When they first receive the signal, Kirk orders it broadcast over the ship's systems, as is clear because there are shots of everyone else listening. But... why? There's no reason everyone on the ship needs to hear it and there's no indication the ship somehow forces people to rebroadcast it.
Held at phaser point by Uhura, Dara asks the computer for the location of the hiding Enterprise officers...and gets the answer. So...why didn't Dara just ask the computer earlier while she and her followers were doing a search for them and couldn't find them?
As Nurse Chapel opens the door to the room where Spock is, the left arm of her uniform is red instead of blue.
Nurse Chapel is wearing a red uniform when she beams down, but a blue uniform in all prior and subsequent shots.
This planet has the same name (Taurus II) as the barren planet Taurus II in the original Trek episode "The Galileo Seven." Since this planet is being explored for the first time in this episode, it can't be the same planet.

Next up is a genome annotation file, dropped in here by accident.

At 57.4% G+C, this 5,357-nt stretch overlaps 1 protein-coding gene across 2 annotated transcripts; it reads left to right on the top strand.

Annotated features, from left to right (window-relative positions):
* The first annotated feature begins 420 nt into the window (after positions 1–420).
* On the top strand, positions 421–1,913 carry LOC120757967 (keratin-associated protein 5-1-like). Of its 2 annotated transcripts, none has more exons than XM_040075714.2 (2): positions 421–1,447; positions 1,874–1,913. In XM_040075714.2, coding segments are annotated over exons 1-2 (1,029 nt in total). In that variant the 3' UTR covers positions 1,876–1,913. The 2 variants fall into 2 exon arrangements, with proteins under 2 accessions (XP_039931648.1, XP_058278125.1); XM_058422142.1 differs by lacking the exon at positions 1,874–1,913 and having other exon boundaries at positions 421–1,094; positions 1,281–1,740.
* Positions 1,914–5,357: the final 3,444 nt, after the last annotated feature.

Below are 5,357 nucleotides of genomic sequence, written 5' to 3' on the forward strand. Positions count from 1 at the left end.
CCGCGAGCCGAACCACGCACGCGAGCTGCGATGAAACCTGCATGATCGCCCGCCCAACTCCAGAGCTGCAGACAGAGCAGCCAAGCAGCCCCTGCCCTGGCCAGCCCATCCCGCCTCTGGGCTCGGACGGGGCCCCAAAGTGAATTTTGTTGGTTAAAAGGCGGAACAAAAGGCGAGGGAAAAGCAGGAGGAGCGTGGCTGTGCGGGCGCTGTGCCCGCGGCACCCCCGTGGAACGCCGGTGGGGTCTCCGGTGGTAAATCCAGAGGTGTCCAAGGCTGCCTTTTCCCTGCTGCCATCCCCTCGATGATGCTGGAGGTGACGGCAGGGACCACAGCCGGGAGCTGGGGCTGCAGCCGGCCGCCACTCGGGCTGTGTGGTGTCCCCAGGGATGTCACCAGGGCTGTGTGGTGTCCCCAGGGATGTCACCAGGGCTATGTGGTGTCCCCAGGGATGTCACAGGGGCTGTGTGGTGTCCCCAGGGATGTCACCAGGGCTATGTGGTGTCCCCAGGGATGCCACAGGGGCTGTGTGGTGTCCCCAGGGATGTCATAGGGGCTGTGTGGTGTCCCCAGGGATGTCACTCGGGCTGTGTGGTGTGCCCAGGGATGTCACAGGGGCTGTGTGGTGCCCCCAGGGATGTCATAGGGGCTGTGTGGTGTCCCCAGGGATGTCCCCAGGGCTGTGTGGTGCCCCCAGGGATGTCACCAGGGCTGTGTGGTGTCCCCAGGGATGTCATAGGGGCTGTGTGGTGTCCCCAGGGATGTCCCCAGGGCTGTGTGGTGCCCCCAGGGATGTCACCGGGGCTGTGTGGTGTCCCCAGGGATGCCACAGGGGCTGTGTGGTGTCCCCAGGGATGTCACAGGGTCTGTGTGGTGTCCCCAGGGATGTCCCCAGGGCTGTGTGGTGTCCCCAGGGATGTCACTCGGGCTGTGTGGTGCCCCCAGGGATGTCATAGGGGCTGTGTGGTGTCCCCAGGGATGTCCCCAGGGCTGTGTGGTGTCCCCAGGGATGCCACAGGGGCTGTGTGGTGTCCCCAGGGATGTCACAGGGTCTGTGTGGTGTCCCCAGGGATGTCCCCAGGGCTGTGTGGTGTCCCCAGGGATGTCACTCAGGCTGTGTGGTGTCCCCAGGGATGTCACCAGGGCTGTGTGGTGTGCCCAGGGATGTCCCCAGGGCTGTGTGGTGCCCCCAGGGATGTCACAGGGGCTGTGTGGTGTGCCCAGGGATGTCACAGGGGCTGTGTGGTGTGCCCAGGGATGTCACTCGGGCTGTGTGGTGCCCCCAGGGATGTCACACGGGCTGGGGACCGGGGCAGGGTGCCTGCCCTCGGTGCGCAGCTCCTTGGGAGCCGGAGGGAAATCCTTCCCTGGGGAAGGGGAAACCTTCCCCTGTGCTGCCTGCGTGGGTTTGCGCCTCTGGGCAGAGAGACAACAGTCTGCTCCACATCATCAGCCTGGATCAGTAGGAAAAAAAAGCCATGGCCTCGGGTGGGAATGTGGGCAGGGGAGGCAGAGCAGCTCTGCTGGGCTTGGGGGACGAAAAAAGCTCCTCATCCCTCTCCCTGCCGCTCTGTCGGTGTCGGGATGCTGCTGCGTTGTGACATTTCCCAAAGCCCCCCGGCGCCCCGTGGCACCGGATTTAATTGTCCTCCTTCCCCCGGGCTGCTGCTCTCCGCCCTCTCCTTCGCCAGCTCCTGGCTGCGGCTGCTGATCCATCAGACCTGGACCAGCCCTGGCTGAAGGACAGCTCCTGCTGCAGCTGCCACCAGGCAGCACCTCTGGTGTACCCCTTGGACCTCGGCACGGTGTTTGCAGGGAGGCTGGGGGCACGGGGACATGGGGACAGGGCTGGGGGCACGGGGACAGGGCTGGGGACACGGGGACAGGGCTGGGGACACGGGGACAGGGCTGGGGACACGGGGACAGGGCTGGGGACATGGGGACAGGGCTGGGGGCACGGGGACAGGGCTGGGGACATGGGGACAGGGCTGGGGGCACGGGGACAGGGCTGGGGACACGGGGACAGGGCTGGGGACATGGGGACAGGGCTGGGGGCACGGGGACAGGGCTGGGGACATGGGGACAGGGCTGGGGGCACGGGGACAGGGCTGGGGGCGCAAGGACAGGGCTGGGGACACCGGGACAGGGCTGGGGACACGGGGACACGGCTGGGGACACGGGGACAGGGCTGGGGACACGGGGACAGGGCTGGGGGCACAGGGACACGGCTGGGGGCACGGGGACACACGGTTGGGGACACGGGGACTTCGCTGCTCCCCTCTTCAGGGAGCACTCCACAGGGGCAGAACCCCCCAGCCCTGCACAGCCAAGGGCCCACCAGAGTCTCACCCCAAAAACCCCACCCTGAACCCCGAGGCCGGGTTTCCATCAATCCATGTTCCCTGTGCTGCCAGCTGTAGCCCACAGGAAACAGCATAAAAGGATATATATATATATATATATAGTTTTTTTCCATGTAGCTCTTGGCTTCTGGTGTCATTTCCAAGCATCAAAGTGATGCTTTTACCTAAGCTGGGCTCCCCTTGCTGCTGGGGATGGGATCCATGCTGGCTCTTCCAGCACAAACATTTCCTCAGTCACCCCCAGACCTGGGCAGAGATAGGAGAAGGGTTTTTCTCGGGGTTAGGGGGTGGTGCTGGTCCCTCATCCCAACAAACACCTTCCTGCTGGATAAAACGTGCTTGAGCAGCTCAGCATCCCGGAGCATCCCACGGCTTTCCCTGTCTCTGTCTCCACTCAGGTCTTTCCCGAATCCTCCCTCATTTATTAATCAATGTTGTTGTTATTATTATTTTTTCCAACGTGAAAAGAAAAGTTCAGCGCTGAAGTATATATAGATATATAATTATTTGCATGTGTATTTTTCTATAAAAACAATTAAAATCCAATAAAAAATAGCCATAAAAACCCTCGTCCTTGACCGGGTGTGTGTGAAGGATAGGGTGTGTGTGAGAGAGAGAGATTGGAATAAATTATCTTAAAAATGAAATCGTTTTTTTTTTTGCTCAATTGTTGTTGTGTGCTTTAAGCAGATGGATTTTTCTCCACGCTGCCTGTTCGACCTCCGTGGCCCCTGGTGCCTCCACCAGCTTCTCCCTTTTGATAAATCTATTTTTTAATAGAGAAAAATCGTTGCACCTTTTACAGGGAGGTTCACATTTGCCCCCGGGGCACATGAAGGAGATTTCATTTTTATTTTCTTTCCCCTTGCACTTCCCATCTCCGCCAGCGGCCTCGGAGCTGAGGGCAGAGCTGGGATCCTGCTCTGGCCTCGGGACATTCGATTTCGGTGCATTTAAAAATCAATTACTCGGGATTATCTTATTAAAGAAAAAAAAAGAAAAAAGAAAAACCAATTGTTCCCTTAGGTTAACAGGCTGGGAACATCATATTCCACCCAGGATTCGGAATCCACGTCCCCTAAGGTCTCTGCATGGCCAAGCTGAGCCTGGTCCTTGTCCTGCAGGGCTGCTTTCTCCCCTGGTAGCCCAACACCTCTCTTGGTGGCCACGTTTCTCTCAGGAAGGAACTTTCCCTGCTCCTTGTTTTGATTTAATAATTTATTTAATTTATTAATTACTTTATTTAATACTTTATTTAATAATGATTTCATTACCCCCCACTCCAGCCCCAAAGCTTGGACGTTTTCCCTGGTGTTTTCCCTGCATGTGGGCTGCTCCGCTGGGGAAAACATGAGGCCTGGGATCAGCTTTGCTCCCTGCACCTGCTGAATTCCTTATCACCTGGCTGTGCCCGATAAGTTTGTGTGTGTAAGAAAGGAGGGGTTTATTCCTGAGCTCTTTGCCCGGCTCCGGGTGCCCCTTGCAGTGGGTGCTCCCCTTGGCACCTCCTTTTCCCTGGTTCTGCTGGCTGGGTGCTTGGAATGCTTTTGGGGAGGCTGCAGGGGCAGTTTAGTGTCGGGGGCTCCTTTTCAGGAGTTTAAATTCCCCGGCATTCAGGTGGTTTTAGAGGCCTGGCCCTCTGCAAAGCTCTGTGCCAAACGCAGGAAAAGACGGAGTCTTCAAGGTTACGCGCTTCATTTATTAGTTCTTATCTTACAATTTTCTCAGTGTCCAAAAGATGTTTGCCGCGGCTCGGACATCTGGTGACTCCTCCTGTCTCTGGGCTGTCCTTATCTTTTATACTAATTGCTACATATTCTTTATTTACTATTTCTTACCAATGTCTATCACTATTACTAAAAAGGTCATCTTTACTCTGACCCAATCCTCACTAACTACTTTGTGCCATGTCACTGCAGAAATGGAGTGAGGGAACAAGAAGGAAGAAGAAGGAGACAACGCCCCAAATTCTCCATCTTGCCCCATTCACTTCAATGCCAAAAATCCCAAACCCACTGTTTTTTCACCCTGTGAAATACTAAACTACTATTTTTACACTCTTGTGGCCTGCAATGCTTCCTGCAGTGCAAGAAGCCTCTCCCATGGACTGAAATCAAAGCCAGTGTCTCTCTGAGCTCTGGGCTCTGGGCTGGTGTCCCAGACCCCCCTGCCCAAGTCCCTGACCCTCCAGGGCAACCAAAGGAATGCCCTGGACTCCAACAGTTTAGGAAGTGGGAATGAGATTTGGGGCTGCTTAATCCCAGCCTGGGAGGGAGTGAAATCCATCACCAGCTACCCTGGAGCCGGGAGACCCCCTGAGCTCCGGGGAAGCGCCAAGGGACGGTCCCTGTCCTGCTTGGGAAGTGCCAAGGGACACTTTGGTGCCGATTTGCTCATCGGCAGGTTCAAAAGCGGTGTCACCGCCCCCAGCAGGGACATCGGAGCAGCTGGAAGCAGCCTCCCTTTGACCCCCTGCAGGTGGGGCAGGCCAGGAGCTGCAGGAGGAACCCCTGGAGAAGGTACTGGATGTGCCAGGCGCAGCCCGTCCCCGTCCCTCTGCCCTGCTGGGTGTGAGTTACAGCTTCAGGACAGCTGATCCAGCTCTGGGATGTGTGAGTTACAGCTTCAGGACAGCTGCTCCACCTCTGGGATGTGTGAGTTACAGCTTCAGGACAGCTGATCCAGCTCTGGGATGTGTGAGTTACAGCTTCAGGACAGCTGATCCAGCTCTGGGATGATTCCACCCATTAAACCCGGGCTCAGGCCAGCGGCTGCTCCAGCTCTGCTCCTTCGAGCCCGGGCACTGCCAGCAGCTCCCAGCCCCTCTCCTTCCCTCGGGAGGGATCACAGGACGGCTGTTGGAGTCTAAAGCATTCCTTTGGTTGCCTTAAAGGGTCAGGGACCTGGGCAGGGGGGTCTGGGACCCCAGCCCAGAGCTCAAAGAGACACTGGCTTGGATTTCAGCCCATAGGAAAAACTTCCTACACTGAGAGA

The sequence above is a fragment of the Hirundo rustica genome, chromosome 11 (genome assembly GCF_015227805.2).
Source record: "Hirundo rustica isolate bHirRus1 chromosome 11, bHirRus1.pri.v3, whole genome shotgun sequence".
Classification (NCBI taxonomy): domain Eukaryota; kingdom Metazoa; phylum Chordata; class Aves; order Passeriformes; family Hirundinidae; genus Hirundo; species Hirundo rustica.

Spock: The form is humanoid. There are many internal differences. Their bodies appear to function on an unusual psychokinesis level.
McCoy: First time I ever admired a body function.
This episode along with "The Survivor" was released on The Animated Adventures of Gene Roddenberry's Star Trek: Volume 3 for VHS.
Writer Margaret Armen previously wrote original Trek episodes "The Cloudminders," "The Paradise Syndrome," and "The Gamesters of Triskelion." She will go on to write "The Ambergris Element" later this season.
Although not canon, this episode is technically the first time that Uhura assumes command of the ship.
The first of several times that the crew (and writers) use the transporter buffer as a convenient way to "fix" some strange condition besetting the crew. This tradition goes on into the Next Gen episodes and beyond. In fact, a very similar method was used to restore an aged Dr. Pulaski to health in "Unnatural Selection".
Lorelei was the name of a woman who, according to legend, was transformed into a siren after her death. Her singing hypnotized those who heard it, drawing helpless sailors to their deaths.